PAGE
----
On Wednesday night, NBC’s unfortunately-timed tree-lighting special took place in Rockefeller Center and included an appearance by repeat guest Mariah Carey, who performed her perky and much-loved holiday hit, “All I Want for Christmas Is You.” By all accounts, the performance was woeful: recordings of the event show Carey struggling to hit her famed high notes and fudging her way through the classic chorus, at points even looking as though she was forcing back tears. Mariah has since apologized for her performance on Twitter, telling fans that she would never want to disappoint them, but that the situation was beyond her control. She had reportedly come fresh from a lawyers’ meeting regarding her divorce from Nick Cannon, and had been planning on performing over a pre-taped version of the track until NBC insisted she perform live.
Last night’s situation was beyond my control. I apologize to all that showed up, you know that I would never want to disappoint you.
— Mariah Carey #MC20 (@MariahCarey) December 3, 2014
Perhaps, given these no-doubt stressful circumstances, we could cut Carey some collective slack: the veteran star is almost always pitch-perfect, she’s in the midst of public divorce proceedings, and she expressed genuine remorse for her disappointing show. Media reports, however, have been dramatically scathing: the LA Times called her performance “shudder-inducing” and warned that it would “have you feeling emotions more awkward than you ever dreamed of“; the Daily News dubbed it “disastrous“; and for Mashable it was “worse than discovering the truth about Santa,” “horrifying” and “akin to watching someone light each of your Christmas presents and gingerbread houses on fire.” Social media and national newspapers alike are treating her performance as though it was a personal betrayal and responding with such hyperbole it’s worth a harder look as to why.
Carey’s performance was indisputably off-point. But it’s caused such disproportionate vitriol that one can’t help but feel as though there’s more at issue than this isolated incident; something about Carey herself — or perhaps the type of performer she is — that makes us criticize her relentlessly. Had Mariah Carey performed over a pre-taped version, as planned, it’s doubtful that she’d have received less criticism: lip-syncing pop stars are hardly pardoned for miming their tracks, a move that’s considered deceitful and indicative of a lack of talent. There’s a familiar pattern following pop stars’ performances: Selena Gomez has been picked apart from all quarters for lip-syncing, including from Kid Rock and Ed Sheeran, who made snide jabs about her level of talent, and lately Taylor Swift‘s live performances have been shredded, sparking a referendum on whether she can sing at all. Even Beyoncé’s (Beyoncé’s!) abilities were called into question after she performed the Star-Spangled Banner over a pre-recorded track at President Obama’s second inauguration, attracting such widespread outrage and pearl-clutching that the incident was dubbed “Beyoncé-gate” and her talent widely doubted and derided.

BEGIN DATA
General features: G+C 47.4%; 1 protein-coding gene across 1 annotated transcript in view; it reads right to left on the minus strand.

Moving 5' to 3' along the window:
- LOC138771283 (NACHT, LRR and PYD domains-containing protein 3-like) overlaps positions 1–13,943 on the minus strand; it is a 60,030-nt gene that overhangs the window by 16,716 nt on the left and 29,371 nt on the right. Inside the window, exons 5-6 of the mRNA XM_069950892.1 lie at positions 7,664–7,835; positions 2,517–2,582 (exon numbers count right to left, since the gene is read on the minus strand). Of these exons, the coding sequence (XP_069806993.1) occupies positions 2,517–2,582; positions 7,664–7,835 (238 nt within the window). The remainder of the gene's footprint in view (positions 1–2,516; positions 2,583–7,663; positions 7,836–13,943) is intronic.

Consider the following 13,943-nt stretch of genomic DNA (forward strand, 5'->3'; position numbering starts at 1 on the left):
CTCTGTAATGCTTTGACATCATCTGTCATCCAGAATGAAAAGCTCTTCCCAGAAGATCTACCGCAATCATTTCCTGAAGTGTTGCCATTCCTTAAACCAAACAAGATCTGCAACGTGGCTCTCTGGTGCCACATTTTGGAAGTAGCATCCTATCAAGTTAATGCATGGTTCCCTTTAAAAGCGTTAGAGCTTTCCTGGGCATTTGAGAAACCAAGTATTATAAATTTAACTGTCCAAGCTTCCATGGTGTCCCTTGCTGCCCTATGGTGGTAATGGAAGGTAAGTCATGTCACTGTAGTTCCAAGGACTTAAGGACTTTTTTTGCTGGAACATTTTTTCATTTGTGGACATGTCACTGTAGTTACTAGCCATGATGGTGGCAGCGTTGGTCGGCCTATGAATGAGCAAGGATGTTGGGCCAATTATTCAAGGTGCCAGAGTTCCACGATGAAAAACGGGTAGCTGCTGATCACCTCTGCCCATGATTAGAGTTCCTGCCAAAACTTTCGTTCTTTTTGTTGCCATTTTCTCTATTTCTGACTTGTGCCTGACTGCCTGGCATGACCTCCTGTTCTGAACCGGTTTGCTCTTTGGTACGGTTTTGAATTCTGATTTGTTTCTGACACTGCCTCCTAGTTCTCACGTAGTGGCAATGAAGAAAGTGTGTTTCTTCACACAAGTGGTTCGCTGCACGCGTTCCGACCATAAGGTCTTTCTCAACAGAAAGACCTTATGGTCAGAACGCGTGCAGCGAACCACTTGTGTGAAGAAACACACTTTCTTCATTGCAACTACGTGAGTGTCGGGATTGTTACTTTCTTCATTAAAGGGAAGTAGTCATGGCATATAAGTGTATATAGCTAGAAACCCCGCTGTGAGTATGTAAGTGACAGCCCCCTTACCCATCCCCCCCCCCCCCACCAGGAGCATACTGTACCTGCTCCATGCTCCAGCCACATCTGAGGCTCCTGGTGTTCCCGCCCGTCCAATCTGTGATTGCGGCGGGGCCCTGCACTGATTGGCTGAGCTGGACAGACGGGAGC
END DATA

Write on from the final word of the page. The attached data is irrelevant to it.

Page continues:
When you pay attention to the coverage of these incidents, it can seem like a can’t-win scenario for our female stars: we expect them to perform flawlessly, and will ridicule them if they don’t; but if they utilize technology to ensure a seamless performance then we drag them through the mud for that as well. Male performers such as R. Kelly, Eminem, Kanye West, Freddie Mercury and even Pavarotti have been known to lip-sync, and of course they have disappointing performances from time to time too, but it never seems to impact their reputations or cause the same outrage as it does for their female pop counterparts, who attract media debate for days after a botched or synced performance. That may be a more pressing problem than an off-key version of 1994′s most jubilant Christmas hit.